The agreement cooperates with regional fisheries management organisations (TRFOs) for tuna, the Commission for the Conservation of Antarctic Wildlife and the Sea (CCAMLR) and other relevant fishing organisations to promote the adoption of good practices to reduce seabird mortality in particularly long fisheries in international waters outside national (high sea) jurisdictions. Memorandums of understanding have been signed with these organizations. In recent years, the five IGFMos have taken conservation measures that contain ACAP`s best practice recommendations for controlling bycating bycating seabird catches in longline pelagic fishing (mainly a combination of night setting, line weighting and the use of birdlines). ACAP also has the effect of reducing seabird mortality in trawls and other fisheries where accidental catches of seabirds occur. A product is a seabird identification guide for fishing observers to improve the quality of mortality information collected, available in six languages and being updated. It was created to stop the drastic decline in seabird populations in the southern hemisphere, especially albatross and assault birds. The tower`s albatross and falcons are threatened by species introduced to their breeding islands, by pollution and longline passage, as well as by trawls and gillnets. The agreement provides for signatory governments to take steps to reduce bycating bycating catches; Protect breeding colonies and the control and elimination of species imported from breeding sites, particularly on the islands. The Convention on the Conservation of Albatros and Petrels (ACAP) by its 13 contracting parties aims to preserve albatross and assault birds by coordinating international activities to reduce threats to their population.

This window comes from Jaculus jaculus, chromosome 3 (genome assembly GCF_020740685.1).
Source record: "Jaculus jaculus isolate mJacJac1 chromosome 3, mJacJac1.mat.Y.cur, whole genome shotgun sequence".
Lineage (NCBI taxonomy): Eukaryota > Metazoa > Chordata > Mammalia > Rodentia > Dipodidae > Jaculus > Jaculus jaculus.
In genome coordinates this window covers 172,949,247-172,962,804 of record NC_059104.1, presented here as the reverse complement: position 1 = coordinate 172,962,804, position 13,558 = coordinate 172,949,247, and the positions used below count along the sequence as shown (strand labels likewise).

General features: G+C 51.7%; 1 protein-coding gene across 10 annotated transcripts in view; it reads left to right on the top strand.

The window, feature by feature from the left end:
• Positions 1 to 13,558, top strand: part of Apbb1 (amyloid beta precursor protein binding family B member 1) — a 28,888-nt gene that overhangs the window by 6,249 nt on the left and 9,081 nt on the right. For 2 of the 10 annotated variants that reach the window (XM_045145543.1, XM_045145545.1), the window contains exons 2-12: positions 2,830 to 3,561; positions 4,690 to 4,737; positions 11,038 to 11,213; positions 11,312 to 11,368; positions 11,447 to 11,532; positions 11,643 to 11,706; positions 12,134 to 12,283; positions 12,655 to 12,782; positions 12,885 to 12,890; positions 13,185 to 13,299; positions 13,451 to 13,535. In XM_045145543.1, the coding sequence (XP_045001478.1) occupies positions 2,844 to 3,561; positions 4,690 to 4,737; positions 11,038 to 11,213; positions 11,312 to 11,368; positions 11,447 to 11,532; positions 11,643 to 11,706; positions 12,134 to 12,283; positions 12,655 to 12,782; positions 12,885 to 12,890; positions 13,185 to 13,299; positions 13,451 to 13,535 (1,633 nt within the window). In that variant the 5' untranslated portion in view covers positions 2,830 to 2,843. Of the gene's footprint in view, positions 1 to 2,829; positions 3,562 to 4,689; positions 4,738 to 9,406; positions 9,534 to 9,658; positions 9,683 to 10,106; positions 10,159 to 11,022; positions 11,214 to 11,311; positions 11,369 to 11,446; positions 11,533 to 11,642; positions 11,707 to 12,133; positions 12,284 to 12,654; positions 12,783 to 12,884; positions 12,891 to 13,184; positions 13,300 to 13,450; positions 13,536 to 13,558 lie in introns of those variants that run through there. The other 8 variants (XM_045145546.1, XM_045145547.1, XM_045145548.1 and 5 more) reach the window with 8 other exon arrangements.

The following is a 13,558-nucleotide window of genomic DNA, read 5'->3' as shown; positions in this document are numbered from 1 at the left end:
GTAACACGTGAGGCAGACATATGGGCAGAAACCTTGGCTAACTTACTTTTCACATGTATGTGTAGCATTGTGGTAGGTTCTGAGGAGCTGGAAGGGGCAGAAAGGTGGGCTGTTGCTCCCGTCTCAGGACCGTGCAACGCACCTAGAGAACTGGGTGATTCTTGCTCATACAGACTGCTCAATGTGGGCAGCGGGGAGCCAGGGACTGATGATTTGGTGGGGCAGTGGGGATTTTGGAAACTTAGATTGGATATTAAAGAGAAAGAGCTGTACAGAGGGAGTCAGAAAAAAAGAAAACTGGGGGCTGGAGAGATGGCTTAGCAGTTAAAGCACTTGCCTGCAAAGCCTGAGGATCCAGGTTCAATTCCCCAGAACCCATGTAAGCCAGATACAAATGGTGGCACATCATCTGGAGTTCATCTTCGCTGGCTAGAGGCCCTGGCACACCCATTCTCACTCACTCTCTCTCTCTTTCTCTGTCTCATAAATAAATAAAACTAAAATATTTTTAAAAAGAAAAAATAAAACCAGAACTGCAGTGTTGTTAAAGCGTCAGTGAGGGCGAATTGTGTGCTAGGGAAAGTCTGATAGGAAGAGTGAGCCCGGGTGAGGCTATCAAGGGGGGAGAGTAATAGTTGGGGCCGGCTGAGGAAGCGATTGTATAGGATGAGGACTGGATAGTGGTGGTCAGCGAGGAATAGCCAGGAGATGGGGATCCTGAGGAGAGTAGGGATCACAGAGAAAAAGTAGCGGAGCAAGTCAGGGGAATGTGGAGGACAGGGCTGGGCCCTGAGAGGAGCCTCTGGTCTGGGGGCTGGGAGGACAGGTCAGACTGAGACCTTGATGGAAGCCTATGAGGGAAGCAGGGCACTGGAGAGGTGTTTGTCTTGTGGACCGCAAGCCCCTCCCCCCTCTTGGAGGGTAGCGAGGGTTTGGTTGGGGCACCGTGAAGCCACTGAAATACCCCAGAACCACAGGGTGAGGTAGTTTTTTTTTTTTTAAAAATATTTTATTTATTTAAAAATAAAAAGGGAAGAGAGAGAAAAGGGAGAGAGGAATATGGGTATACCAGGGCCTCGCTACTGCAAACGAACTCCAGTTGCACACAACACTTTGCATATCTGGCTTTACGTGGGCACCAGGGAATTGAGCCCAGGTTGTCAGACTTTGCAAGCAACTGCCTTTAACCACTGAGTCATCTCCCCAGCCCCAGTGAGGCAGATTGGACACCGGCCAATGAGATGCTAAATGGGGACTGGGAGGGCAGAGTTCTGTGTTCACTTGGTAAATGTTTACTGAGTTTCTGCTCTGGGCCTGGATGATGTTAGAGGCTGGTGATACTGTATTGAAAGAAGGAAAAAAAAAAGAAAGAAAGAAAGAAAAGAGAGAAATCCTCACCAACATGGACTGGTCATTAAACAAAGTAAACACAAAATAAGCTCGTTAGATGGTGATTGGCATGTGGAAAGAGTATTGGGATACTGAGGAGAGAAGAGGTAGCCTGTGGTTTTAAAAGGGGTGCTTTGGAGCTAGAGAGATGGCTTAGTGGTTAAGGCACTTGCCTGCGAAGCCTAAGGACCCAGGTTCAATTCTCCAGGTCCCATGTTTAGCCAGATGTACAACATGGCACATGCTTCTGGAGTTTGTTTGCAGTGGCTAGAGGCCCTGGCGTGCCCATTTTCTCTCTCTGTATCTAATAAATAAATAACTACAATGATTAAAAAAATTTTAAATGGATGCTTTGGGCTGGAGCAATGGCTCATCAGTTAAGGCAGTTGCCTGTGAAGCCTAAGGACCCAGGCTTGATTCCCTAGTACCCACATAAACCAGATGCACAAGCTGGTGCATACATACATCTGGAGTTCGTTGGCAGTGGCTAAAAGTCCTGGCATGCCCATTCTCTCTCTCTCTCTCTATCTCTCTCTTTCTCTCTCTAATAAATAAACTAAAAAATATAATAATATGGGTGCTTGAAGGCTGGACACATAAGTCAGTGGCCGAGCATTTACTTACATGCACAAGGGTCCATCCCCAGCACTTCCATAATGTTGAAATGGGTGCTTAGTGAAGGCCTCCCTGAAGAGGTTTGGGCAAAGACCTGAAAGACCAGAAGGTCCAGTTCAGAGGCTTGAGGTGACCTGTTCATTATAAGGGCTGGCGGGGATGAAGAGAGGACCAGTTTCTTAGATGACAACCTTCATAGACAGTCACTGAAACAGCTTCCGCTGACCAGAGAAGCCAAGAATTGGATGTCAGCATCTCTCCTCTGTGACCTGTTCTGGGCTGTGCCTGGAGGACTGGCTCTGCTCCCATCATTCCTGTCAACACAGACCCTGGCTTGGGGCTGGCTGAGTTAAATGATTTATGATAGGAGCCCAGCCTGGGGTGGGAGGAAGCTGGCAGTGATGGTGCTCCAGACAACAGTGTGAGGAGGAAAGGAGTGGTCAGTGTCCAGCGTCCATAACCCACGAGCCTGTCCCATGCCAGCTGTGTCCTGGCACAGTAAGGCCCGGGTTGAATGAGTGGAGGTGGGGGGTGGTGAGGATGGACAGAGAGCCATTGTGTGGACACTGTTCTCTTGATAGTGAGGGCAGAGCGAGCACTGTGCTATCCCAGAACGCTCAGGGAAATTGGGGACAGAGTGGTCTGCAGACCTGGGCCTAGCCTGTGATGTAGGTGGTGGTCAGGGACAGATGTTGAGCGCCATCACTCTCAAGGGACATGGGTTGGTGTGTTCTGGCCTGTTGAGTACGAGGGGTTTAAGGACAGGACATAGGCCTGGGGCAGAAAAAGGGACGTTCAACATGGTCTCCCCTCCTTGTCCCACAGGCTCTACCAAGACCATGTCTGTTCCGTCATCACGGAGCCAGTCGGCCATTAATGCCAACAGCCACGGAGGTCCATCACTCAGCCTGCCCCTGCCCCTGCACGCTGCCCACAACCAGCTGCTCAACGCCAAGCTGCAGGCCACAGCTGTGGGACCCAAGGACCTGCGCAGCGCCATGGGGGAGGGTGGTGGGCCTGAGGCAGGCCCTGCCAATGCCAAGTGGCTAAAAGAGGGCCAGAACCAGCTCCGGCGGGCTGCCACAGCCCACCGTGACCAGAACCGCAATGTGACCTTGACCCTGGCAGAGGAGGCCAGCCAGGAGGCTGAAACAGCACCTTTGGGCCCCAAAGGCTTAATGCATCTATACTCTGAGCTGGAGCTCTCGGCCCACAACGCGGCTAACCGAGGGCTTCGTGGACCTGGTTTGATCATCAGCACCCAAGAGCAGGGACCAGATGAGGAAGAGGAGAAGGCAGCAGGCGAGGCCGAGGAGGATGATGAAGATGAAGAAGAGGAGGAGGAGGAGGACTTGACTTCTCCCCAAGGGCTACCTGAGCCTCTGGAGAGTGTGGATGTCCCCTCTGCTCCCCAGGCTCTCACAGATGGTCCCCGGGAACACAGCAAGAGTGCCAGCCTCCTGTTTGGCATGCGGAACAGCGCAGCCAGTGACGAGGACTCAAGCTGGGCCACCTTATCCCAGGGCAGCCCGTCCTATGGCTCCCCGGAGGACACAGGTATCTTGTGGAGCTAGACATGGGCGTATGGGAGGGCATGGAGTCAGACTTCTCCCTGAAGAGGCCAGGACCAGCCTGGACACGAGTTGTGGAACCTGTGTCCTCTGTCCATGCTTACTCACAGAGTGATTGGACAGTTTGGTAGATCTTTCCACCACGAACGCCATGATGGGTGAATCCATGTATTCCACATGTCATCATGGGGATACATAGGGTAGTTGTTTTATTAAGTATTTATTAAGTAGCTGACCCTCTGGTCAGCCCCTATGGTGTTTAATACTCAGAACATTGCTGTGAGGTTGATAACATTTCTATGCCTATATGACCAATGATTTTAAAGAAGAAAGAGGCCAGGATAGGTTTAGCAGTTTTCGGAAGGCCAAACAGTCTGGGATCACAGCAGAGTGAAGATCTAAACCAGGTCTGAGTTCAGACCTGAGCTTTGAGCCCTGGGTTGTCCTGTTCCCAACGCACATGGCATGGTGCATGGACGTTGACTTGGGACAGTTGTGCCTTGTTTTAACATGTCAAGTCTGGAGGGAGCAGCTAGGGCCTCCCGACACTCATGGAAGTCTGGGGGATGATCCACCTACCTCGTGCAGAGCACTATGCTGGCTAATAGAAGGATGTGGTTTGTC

In 2019, the ACAP Advisory Committee said its 31 listed species were still facing a conservation crisis, with thousands of albatross, assaultbirds and shear water killed each year as a result of fishing measures. To raise public awareness of the crisis, ACAP has opened a World Global Agreement Day to be held annually on June 19 from 2020, when the agreement was signed in 2001. There is still a long way to go. One of the main challenges is to obtain accurate information on the location and number of seabirds caught as bycating fishing companies to support the effective implementation of conservation measures.